MIAMI — For one night at least, Dade County will be Wade County once again.
When the Chicago Bulls (4-4) visit the Miami Heat (2-4) on Thursday, the lion's share of the focus will be on Dwyane Wade, the 6-foot-4 shooting guard, 12-time NBA All-Star and three-time NBA champion.
Wade, the fifth pick in the 2003 NBA Draft, spent his entire career with the Heat until he bolted as a free agent this summer, landing in his hometown of Chicago.
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His decision saddened and disappointed thousands of Heat fans, who grew to love what Wade accomplished in Miami's colors.
Wade's return to his adopted home of Miami will be an event, as evidenced by the national broadcast on TNT.
“I'm looking forward to it,” Wade told ESPN after the Bulls beat the Orlando Magic on Monday night. “I'm looking forward to playing in the environment I played in for 13 years and competing against guys I've played with and have relationships with.”
The Wade-in-Miami angle is so prominent that he talked about it even though there was another game to be played between the Bulls and the Hawks. The Bulls, in fact, lost 115-107 at Atlanta on Wednesday night. Bulls small forward Jimmy Butler led all scorers with 39 points, and Wade added 25.
Meanwhile, the Heat (2-4) have been off since Monday and won't have to travel. That is a significant scheduling advantage for Miami, but it remains to be seen if Wade plays with a huge amount of emotion and if that will be enough to carry the night.
The Heat, during the game's first timeout, are expected to play a video montage of Wade's highlights during his career in Miami.
“I'll definitely be appreciative of that moment,” Wade said. “It will be cool to see the love and support and people being thankful for what I did. Unless you are just cold-blooded, you are going to feel something.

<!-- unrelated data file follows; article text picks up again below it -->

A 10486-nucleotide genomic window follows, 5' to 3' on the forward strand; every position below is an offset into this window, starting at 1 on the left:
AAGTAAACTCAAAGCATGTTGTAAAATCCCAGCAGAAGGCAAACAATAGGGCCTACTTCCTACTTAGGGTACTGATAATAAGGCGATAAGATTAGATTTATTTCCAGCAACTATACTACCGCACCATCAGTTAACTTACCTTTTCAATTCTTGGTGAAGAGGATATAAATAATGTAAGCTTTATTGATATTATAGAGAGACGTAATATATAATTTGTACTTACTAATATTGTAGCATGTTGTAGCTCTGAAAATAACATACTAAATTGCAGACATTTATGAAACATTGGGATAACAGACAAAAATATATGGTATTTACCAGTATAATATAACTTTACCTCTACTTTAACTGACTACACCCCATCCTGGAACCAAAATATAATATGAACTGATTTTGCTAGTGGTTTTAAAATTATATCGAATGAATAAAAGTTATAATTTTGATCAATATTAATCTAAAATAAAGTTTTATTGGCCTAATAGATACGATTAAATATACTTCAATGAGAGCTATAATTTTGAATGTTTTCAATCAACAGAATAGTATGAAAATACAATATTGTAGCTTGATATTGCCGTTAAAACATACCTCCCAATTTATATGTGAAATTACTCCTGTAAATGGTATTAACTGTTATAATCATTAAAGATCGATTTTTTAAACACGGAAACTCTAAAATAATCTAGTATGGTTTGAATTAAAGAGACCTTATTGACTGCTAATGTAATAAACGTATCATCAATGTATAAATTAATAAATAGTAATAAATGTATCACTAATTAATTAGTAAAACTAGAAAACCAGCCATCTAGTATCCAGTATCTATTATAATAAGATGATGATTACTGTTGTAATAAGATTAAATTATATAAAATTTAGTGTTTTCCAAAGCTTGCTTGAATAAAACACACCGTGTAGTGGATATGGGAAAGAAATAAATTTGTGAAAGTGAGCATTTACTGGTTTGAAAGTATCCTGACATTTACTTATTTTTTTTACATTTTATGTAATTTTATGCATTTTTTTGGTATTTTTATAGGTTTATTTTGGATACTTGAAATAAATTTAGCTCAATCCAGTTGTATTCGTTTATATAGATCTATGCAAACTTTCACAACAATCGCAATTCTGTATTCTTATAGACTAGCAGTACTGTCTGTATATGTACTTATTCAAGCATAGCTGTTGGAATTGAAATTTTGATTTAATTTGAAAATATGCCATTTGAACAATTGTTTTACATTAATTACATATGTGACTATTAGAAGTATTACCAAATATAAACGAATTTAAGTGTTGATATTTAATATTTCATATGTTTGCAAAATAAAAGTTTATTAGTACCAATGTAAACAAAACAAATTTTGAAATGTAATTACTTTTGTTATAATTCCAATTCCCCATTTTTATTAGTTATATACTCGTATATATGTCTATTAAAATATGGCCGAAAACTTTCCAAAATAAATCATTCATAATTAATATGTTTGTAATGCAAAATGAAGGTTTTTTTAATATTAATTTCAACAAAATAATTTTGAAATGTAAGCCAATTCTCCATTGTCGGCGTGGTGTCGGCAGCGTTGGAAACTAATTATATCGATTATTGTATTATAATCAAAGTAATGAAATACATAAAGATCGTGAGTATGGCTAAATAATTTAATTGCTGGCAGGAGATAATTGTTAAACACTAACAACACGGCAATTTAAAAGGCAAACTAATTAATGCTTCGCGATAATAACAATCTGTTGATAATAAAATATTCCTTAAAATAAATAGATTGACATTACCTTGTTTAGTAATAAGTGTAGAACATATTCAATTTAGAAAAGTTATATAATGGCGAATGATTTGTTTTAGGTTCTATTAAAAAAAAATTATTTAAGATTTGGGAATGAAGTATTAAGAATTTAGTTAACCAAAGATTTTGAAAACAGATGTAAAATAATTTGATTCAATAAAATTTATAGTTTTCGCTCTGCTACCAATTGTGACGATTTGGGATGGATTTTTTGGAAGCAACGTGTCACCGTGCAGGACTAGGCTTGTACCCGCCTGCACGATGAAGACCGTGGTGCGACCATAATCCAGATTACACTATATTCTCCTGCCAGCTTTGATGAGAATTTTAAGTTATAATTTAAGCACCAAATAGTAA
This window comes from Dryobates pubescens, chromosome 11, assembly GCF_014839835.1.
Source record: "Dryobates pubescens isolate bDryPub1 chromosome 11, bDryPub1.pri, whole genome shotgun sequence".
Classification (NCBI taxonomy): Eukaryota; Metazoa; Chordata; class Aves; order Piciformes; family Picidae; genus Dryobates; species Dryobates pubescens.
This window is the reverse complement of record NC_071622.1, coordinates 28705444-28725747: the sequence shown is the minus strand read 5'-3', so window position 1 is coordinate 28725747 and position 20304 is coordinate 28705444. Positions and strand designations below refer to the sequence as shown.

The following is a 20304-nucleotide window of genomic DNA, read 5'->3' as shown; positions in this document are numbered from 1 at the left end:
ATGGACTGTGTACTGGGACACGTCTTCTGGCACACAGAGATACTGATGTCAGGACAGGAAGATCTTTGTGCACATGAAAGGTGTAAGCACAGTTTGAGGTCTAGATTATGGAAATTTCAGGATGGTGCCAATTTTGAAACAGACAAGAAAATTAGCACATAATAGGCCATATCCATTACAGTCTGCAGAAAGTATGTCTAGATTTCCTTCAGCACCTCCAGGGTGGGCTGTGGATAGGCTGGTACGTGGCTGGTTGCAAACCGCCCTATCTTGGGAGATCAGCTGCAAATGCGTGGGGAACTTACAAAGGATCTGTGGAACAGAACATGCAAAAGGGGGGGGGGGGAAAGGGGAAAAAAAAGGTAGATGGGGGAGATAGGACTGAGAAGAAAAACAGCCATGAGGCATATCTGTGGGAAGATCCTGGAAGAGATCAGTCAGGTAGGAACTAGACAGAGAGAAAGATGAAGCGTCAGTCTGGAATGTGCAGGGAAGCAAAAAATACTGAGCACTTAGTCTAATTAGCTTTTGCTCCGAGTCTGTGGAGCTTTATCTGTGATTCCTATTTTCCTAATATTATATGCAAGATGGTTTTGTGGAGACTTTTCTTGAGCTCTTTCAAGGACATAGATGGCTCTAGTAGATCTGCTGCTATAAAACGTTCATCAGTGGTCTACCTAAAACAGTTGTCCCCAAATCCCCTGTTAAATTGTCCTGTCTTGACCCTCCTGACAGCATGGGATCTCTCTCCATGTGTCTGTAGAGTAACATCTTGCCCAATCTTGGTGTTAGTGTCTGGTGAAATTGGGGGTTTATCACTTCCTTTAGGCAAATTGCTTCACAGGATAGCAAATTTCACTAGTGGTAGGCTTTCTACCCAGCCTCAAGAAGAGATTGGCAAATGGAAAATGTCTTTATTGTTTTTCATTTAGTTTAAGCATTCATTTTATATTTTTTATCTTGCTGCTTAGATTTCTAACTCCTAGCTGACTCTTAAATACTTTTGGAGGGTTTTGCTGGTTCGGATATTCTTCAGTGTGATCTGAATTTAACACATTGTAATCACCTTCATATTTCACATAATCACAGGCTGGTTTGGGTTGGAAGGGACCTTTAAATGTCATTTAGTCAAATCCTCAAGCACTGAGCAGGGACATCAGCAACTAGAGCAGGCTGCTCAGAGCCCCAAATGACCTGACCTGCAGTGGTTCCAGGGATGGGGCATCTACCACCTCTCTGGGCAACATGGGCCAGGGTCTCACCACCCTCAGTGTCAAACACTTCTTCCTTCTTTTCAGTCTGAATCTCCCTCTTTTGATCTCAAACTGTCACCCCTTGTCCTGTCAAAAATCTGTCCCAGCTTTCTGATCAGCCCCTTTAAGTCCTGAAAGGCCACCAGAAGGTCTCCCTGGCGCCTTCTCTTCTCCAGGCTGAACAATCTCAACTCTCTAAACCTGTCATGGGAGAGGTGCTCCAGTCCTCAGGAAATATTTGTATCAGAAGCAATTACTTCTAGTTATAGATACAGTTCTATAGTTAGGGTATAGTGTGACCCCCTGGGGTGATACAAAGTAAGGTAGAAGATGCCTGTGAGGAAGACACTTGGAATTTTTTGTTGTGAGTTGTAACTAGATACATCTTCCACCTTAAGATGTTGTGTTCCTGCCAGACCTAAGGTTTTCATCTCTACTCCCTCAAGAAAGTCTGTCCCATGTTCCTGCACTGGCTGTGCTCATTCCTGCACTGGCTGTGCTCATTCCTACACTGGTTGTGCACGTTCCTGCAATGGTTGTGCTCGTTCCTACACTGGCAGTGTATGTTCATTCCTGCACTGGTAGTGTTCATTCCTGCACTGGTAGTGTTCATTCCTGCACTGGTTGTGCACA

“But it's not like a retirement ceremony where I will have a chance to be real emotional. I'm trying to beat their butt.”
The Bulls (4-4) are trying to get back to the postseason, after all. They missed the playoffs last season for the first time since 2008.
After the season, Chicago traded away star point guard Derrick Rose and watched center Joakim Noah and power forward Pau Gasol leave as free agents.
The Bulls regrouped by signing point guard Rajon Rondo and getting center Robin Lopez in the Rose trade. They signed Wade to a two-year, $47 million contract after he felt, in essence, disrespected by the Heat's two-year, $40 million offer.
Rondo, Wade and Lopez were added to the Bulls' nucleus, which consists primarily of Butler, the one star on the team who is still in his prime, and power forward Taj Gibson.
Chicago's bench is led by forwards Doug McDermott and Nikola Mirotic and guard Isaiah Canaan.
Bulls backup point guard Michael Carter-Williams made the road trip even though his bruised left knee likely will keep him out for another month.
The focus on Thursday, of course, will be on Wade. And Heat coach Erik Spoelstra, for one, is looking forward to the game and to the montage that will honor his former star.
“That will be a special moment,” Spoelstra said. “Dwyane means a lot to myself and to all of us in Miami.”
The Heat, though, has enough to worry about in terms of actually winning games. They are 1-2 at home and 1-2 on the road.
Point guard Goran Dragic leads Miami in scoring (18.0) and assists (6.2). Center Hassan Whiteside is averaging 17.5 points, 13.8 rebounds and 2.5 blocks. Reserve guard Tyler Johnson is playing well, averaging 14.5 points while making 51.6 percent of his shots.
But Dragic, normally a terror while attacking the rim, is shooting just 43.9 percent on 2-pointers. And there is precious little in the way of perimeter shooting on this team once you get past Dragic and Johnson.
Maybe that is one reason why Miami's starting small forward, Justise Winslow, said Wade's arrival means little to him.
“It won't be emotional for us,” said Winslow, who only played one year with Wade. “We play against former players all the time.”